Are Buster Posey, Evan Longoria and the 1st-Place Giants for Real?

Zachary D. Rymer@zachrymerMLB Lead WriterMay 6, 2021

The 2021 Giants are good...and also a fascinating proof of concept.
The 2021 Giants are good...and also a fascinating proof of concept.Ted S. Warren/Associated Press

The 2021 National League West race was supposed to be a two-horse affair between the Los Angeles Dodgers and San Diego Padres, both of whom had conspicuous superteam vibes at the outset.

However, the universe has apparently decided we are actually somewhere between 2010 and 2014 and that the San Francisco Giants are therefore in charge.

By winning 18 of their first 31 games, they've risen not only to the top of the NL West but are also tied atop the National League. According to FanGraphs, San Francisco has basically tripled its chances of making the playoffs.

And yet, how much higher those chances can climb depends on how well the Giants can sustain their strengths...and continue to cover up their weaknesses.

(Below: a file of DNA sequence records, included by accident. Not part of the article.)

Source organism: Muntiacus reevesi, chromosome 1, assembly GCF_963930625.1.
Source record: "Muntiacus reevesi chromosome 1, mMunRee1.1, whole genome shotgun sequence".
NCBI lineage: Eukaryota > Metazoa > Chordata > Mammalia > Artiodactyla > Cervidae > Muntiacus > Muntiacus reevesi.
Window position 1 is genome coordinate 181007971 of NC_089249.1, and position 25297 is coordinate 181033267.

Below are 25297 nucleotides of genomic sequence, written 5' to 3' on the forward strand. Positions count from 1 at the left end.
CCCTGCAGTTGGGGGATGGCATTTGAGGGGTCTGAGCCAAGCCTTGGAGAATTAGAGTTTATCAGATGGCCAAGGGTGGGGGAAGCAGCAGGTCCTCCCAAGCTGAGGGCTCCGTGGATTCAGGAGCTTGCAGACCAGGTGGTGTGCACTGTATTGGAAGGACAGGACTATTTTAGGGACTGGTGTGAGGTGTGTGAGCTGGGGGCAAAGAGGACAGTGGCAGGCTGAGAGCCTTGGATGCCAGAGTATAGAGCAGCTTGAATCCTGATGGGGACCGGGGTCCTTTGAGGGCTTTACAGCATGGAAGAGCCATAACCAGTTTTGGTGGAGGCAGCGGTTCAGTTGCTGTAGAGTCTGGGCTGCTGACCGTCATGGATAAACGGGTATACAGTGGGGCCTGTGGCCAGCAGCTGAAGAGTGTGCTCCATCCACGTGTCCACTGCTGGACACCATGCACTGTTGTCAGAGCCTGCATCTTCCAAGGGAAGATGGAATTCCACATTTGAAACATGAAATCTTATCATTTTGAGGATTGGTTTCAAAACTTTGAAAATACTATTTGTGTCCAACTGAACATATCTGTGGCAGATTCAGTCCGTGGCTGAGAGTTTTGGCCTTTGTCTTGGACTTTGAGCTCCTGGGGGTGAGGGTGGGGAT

How The Giants Are Doing It

If anything, the Giants are actually underachieving.

Following a 77-85 effort in 2019 and a 29-31 showing in last year's shortened season, the Giants are backing up their record in 2021 with a lopsided run differential. They've scored 30 more times than they've been scored on.

Arguably the biggest factor in San Francisco's early success has been its starting rotation, which ranks first in MLB with a 278 ERA. Among other things, that's evidence of the effectiveness of its anti-fastball philosophy.

Giants starters rank 26th in throwing only 26.3 percent four-seam fastballs, and most of that comes from ace right-hander Kevin Gausman. Whereas his four-seamer is easily his primary pitch, the San Francisco starters otherwise feature a great deal of variety:

As a group, they are also working toward the bottom of the strike zone. They're therefore not at all falling in line with modern conventions, which are increasingly based on fastballs up in the zone.

Yet it's not just ERA that shows the Giants' approach is working. There are also two components that help make up that figure, namely the highest ground-ball rate (52.1 percent) and lowest home run rate (0.7 per nine innings) of any group of NL starters.

Jeff Chiu/Associated Press

Meanwhile, the Giants lineup also has two vital components.

By way of its 29th-ranked swing rate and fourth-ranked walk percentage, patience is one of them. Power is the other, as it ranks fifth among NL clubs with 39 home runs.